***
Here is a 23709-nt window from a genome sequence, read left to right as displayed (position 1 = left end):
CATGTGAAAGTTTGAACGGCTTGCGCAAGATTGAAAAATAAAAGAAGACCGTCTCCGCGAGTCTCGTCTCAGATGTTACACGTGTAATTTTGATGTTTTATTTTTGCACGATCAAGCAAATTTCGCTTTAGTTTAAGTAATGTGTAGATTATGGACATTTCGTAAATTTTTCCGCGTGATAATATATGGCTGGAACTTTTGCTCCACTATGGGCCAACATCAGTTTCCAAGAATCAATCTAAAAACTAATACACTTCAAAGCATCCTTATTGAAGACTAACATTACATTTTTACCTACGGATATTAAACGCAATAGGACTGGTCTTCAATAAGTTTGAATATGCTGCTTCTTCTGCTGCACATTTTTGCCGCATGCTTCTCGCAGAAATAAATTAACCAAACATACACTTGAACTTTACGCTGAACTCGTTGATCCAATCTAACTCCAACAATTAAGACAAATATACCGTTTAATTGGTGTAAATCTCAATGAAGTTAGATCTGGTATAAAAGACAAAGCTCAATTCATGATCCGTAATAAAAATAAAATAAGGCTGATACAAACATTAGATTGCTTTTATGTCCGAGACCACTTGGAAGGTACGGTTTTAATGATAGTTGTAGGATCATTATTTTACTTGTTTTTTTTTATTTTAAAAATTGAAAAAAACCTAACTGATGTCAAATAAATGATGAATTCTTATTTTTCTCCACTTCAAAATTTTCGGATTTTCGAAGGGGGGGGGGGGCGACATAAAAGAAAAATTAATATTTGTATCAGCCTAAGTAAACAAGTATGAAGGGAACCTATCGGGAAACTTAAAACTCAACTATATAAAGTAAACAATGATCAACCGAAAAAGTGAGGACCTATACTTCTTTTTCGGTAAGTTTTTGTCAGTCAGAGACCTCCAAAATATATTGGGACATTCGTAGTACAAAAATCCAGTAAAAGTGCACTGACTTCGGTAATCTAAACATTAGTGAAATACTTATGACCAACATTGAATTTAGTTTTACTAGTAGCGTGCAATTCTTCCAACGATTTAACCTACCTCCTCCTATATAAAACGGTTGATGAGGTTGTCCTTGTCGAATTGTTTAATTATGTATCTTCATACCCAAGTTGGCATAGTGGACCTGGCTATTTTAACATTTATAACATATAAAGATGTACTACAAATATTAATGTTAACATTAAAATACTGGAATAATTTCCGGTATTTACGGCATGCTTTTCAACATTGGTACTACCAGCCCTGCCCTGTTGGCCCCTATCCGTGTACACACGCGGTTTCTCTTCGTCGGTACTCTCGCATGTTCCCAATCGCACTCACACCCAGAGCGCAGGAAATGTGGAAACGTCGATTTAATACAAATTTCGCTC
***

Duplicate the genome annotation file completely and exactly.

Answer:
Here is a 23709-nt window from a genome sequence, read left to right as displayed (position 1 = left end):
CATGTGAAAGTTTGAACGGCTTGCGCAAGATTGAAAAATAAAAGAAGACCGTCTCCGCGAGTCTCGTCTCAGATGTTACACGTGTAATTTTGATGTTTTATTTTTGCACGATCAAGCAAATTTCGCTTTAGTTTAAGTAATGTGTAGATTATGGACATTTCGTAAATTTTTCCGCGTGATAATATATGGCTGGAACTTTTGCTCCACTATGGGCCAACATCAGTTTCCAAGAATCAATCTAAAAACTAATACACTTCAAAGCATCCTTATTGAAGACTAACATTACATTTTTACCTACGGATATTAAACGCAATAGGACTGGTCTTCAATAAGTTTGAATATGCTGCTTCTTCTGCTGCACATTTTTGCCGCATGCTTCTCGCAGAAATAAATTAACCAAACATACACTTGAACTTTACGCTGAACTCGTTGATCCAATCTAACTCCAACAATTAAGACAAATATACCGTTTAATTGGTGTAAATCTCAATGAAGTTAGATCTGGTATAAAAGACAAAGCTCAATTCATGATCCGTAATAAAAATAAAATAAGGCTGATACAAACATTAGATTGCTTTTATGTCCGAGACCACTTGGAAGGTACGGTTTTAATGATAGTTGTAGGATCATTATTTTACTTGTTTTTTTTTATTTTAAAAATTGAAAAAAACCTAACTGATGTCAAATAAATGATGAATTCTTATTTTTCTCCACTTCAAAATTTTCGGATTTTCGAAGGGGGGGGGGGGCGACATAAAAGAAAAATTAATATTTGTATCAGCCTAAGTAAACAAGTATGAAGGGAACCTATCGGGAAACTTAAAACTCAACTATATAAAGTAAACAATGATCAACCGAAAAAGTGAGGACCTATACTTCTTTTTCGGTAAGTTTTTGTCAGTCAGAGACCTCCAAAATATATTGGGACATTCGTAGTACAAAAATCCAGTAAAAGTGCACTGACTTCGGTAATCTAAACATTAGTGAAATACTTATGACCAACATTGAATTTAGTTTTACTAGTAGCGTGCAATTCTTCCAACGATTTAACCTACCTCCTCCTATATAAAACGGTTGATGAGGTTGTCCTTGTCGAATTGTTTAATTATGTATCTTCATACCCAAGTTGGCATAGTGGACCTGGCTATTTTAACATTTATAACATATAAAGATGTACTACAAATATTAATGTTAACATTAAAATACTGGAATAATTTCCGGTATTTACGGCATGCTTTTCAACATTGGTACTACCAGCCCTGCCCTGTTGGCCCCTATCCGTGTACACACGCGGTTTCTCTTCGTCGGTACTCTCGCATGTTCCCAATCGCACTCACACCCAGAGCGCAGGAAATGTGGAAACGTCGATTTAATACAAATTTCGCTC